2. Thoroughly work over the materials in your mind. During this stage, you examine what you have learned by looking at the facts from different angles and experimenting with fitting various ideas together.
3. Step away from the problem. Next, you put the problem completely out of your mind and go do something else that excites you and energizes you.
4. Let your idea return to you. At some point, but only after you have stopped thinking about it, your idea will come back to you with a flash of insight and renewed energy.
5. Shape and develop your idea based on feedback. For any idea to succeed, you must release it out into the world, submit it to criticism, and adapt it as needed.
[James Webb Young]
1.Don’t make assumptions- Before you confront someone about an issue, make sure you have all the facts.
2. Make sure your conversation serves a purpose - Whether you’re hoping to solve a conflict or discuss future plans with someone, you should have a tangible goal in mind.
3. Plan out what you’re going to say- When it comes to being direct with someone, wording is everything and bit of consideration goes a long way.
4. Address the phenomenon, not the person - Make it clear you're concerned about the effect and how you can correct it, not criticizing the person.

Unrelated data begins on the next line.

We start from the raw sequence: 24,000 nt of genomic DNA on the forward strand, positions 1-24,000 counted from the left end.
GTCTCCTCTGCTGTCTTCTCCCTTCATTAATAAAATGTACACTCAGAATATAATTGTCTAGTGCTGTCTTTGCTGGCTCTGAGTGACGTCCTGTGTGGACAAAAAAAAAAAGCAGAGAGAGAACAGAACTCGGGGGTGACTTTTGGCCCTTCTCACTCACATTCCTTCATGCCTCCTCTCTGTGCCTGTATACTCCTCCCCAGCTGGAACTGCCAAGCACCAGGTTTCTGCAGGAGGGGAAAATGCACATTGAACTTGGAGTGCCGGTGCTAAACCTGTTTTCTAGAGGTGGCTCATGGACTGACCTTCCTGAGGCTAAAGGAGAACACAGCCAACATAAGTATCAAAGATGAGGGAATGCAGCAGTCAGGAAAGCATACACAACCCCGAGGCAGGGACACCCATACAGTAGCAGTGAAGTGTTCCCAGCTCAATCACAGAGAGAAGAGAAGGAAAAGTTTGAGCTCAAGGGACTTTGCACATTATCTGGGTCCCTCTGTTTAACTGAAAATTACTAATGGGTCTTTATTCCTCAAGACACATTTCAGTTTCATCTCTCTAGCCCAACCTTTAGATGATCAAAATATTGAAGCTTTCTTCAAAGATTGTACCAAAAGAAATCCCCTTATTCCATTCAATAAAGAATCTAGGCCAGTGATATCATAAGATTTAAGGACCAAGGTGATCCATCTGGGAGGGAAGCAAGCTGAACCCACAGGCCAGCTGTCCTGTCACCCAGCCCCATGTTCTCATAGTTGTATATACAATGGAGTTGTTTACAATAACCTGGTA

5. Aim for a positive outcome -Proposing potential solutions is a great way to maintain a constructive mindset; so is actively listening to the other person’s response and compromising where it’s appropriate.
Management in the 20th century was, in large part, the art of strategic planning. You gathered information about markets, competitors, and other trends and then planned accordingly. Yet today, technology cycles move faster than planning cycles ever could, so we need to take different approach to strategy. Instead of trying to get every move right -which is impossible in today's environment - we need to try to become less wrong over time. Essentially, we need to treat strategy like a role playing game, taking quests that earn us experience and artifacts along the way.That means that we will need to plan differently. In addition to strategic planning, or planning based on things we know or think we know, we need to start innovation planning, or planning based on things we need to learn to solve new and important problems. That's how you quest. You don't plan the journey as much as you prepare for it.